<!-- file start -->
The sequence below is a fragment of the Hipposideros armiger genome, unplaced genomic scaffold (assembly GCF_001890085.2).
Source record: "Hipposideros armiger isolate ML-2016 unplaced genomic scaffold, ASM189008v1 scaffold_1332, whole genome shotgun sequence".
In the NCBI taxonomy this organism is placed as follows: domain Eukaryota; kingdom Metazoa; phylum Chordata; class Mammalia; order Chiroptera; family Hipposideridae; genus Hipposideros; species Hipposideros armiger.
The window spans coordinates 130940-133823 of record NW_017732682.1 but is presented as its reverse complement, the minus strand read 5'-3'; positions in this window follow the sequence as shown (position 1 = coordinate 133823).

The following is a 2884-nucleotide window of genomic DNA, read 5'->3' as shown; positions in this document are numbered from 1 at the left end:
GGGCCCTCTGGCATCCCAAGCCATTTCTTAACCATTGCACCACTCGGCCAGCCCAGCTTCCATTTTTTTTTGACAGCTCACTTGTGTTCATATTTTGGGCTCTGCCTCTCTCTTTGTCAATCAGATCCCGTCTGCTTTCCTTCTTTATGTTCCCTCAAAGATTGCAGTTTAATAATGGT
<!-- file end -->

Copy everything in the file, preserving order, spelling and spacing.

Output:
The sequence below is a fragment of the Hipposideros armiger genome, unplaced genomic scaffold (assembly GCF_001890085.2).
Source record: "Hipposideros armiger isolate ML-2016 unplaced genomic scaffold, ASM189008v1 scaffold_1332, whole genome shotgun sequence".
In the NCBI taxonomy this organism is placed as follows: domain Eukaryota; kingdom Metazoa; phylum Chordata; class Mammalia; order Chiroptera; family Hipposideridae; genus Hipposideros; species Hipposideros armiger.
The window spans coordinates 130940-133823 of record NW_017732682.1 but is presented as its reverse complement, the minus strand read 5'-3'; positions in this window follow the sequence as shown (position 1 = coordinate 133823).

The following is a 2884-nucleotide window of genomic DNA, read 5'->3' as shown; positions in this document are numbered from 1 at the left end:
GGGCCCTCTGGCATCCCAAGCCATTTCTTAACCATTGCACCACTCGGCCAGCCCAGCTTCCATTTTTTTTTGACAGCTCACTTGTGTTCATATTTTGGGCTCTGCCTCTCTCTTTGTCAATCAGATCCCGTCTGCTTTCCTTCTTTATGTTCCCTCAAAGATTGCAGTTTAATAATGGT